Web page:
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Sunday 4 December 2016

Divided US Senate blocks gun controls in wake of Orlando massacre

Published 21/06/2016 | 05:56

Senator Chris Murphy had filibustered for hours in order to force a vote on US gun control (AP)
Senator Chris Murphy had filibustered for hours in order to force a vote on US gun control (AP)

A divided US Senate has blocked gun control measures, eight days after Orlando's mass shooting intensified pressure on senators to act.

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In largely party-line votes, senators rejected one proposal from each side to keep extremists from acquiring guns, and a second aimed at shoring up the US government's system of required background checks for many firearms purchases.

With the chamber's visitors' galleries unusually crowded for a Monday evening - including relatives of victims of past mass shootings, some of whom wore orange T-shirts saying "#ENOUGH gun violence" - each measure fell short of the 60 votes required to progress.

Democrats called the Republican proposals unacceptably weak, while Republicans said the Democratic plans were too restrictive.

The stalemate underscored the pressure on each party to stand firm on the emotional gun issue going into November's presidential and congressional elections.

It also highlighted the potency of the National Rifle Association (NRA), which urged its huge and fiercely loyal membership to lobby senators to oppose the Democratic Bills.

"Republicans say, 'Hey look, we tried,'" said Senate Minority Leader Harry Reid. "And all the time, their cheerleaders, the bosses at the NRA, are cheering them."

Senate Majority Leader Mitch McConnell said the Orlando shootings - in which the FBI says the American-born gunman swore allegiance to an Islamic State group leader - show that the best way to prevent extremists' attacks here is to defeat them overseas.

"No-one wants terrorists to be able to buy guns," Mr McConnell said.

He suggested that Democrats used the day's votes "to push a partisan agenda or craft the next 30-second campaign ad".

The 49 victims who died in Omar Mateen's June 12 rampage at a gay nightclub made it the worst mass shooting in recent US history, topping a string of such incidents in recent years.

The FBI said Mateen - a focus of two terror investigations that were dropped - described himself as an Islamic soldier in a 911 call during the shootings. This allowed gun control advocates to add national security and the spectre of terrorism to their arguments for firearms curbs.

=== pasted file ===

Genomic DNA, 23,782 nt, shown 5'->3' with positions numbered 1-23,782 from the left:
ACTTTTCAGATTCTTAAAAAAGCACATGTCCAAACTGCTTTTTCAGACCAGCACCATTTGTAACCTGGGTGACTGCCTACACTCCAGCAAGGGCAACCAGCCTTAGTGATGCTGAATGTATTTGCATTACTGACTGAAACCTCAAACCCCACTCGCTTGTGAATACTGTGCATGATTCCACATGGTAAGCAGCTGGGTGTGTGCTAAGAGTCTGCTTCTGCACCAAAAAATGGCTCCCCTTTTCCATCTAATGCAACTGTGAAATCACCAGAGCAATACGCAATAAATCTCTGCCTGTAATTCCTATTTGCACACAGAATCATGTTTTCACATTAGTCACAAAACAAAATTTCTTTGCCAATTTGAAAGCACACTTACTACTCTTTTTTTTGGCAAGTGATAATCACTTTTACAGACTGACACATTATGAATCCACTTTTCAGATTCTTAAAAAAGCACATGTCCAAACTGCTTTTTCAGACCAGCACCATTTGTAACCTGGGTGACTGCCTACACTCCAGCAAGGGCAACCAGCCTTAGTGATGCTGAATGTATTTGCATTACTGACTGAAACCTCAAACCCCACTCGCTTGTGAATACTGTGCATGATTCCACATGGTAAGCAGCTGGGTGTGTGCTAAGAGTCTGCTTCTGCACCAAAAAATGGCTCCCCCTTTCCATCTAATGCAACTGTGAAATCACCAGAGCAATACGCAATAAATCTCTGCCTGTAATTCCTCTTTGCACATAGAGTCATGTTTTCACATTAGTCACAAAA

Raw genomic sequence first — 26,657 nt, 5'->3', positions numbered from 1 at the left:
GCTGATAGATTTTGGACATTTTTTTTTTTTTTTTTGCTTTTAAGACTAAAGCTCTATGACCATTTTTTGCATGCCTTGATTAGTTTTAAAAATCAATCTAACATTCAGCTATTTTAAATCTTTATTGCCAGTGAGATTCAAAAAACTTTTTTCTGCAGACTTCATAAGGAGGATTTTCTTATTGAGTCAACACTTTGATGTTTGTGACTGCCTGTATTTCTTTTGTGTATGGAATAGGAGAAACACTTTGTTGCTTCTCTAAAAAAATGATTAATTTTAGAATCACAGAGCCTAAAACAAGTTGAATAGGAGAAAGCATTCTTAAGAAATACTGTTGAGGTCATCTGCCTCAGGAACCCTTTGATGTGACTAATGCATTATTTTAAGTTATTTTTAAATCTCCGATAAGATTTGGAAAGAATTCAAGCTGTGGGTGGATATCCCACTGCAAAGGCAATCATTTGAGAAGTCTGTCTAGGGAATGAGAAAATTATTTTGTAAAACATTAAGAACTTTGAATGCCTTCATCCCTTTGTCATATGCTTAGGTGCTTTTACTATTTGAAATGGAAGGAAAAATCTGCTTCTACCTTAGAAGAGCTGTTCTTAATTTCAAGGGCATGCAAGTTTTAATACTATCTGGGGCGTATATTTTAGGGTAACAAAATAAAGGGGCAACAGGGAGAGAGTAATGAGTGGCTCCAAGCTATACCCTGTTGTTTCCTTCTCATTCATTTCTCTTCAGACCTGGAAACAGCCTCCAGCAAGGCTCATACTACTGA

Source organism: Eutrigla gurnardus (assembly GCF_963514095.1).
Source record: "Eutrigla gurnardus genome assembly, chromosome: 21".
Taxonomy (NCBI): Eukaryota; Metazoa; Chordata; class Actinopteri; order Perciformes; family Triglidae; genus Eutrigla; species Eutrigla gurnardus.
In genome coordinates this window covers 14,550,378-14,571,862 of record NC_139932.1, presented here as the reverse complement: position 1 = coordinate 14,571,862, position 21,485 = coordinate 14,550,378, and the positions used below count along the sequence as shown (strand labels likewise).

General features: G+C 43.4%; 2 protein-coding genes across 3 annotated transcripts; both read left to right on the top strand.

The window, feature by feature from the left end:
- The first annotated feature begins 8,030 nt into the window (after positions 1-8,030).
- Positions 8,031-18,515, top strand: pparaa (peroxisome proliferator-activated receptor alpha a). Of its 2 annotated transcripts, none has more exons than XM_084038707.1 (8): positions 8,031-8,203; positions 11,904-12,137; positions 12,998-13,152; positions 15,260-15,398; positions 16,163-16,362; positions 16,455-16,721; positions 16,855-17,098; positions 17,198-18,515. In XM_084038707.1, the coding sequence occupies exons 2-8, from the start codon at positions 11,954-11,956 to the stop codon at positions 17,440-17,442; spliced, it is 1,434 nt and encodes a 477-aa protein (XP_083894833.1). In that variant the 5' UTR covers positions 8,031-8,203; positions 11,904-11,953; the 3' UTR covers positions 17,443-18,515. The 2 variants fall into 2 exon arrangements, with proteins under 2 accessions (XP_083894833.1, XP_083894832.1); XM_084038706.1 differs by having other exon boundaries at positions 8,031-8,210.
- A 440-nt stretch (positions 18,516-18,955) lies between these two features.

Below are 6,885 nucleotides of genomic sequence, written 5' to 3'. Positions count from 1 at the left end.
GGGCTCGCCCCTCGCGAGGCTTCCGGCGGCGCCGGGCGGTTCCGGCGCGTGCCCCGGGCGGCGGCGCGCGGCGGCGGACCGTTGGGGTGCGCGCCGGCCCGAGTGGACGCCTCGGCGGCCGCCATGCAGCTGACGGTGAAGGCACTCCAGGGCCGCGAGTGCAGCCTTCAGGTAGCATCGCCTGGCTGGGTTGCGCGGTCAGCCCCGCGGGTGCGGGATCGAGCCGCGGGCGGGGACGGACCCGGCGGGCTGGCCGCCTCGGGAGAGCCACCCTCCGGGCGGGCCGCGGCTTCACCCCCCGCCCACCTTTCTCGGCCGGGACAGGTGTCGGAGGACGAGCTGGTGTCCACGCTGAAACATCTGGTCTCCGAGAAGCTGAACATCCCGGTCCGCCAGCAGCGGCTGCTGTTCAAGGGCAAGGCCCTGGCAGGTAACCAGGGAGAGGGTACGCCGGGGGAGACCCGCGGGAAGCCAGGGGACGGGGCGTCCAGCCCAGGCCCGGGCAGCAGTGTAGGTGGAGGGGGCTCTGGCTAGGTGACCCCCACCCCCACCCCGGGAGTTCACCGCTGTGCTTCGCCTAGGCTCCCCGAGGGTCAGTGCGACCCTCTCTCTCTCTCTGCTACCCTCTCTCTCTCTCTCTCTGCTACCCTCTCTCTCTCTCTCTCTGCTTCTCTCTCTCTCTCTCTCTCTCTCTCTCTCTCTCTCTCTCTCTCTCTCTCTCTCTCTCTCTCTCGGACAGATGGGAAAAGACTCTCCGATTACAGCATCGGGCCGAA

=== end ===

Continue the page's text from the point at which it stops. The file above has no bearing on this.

After the votes, presumptive Democratic presidential candidate Hillary Clinton issued a one-word statement, "Enough", followed by the names and ages of Orlando's victims.

On Fox News Channel's The O'Reilly Factor, Donald Trump said he "absolutely" agrees that people on the government's terror watch list should be barred from owning guns.

The presumptive Republican presidential nominee did not say if he supported the Republican or Democratic versions of the rejected bills.

Only a handful of politicians changed positions from votes cast last December on similar proposals, highlighting each party's enduring stances on guns. There is little sign that the House's Republican leaders will allow votes.

Even so, GOP senators facing re-election in swing states this autumn are finding themselves under extraordinary pressure.

One vulnerable Republican, New Hampshire's Senator Kelly Ayotte, backed both Bills blocking gun sales to terrorists, a switch from when she joined most Republicans in killing a similar Democratic plan last December. She expressed support for a narrower bipartisan plan, like one being crafted by Senator Susan Collins.

Ms Collins was trying to fashion a bipartisan Bill preventing people on the government's no-fly list from getting guns. She expressed optimism the Senate would vote on her plan, and Senator John Cornyn said that according to Mr McConnell, if Ms Collins wants a vote on her proposal, "She'll get one".

The votes came after Senator Chris Murphy led a near 15-hour filibuster last week demanding a Senate response to the Orlando killings.

Mr Murphy entered the Senate shortly after the December 2012 massacre of 20 young children and six staff in Newtown, Connecticut, but that slaughter and others have failed to spur Congress to tighten gun curbs.

The last were enacted in 2007, when the background check system was strengthened after the mass shooting at Virginia Tech.

No background checks are required for anyone buying guns privately online or at gun shows.

Press Association

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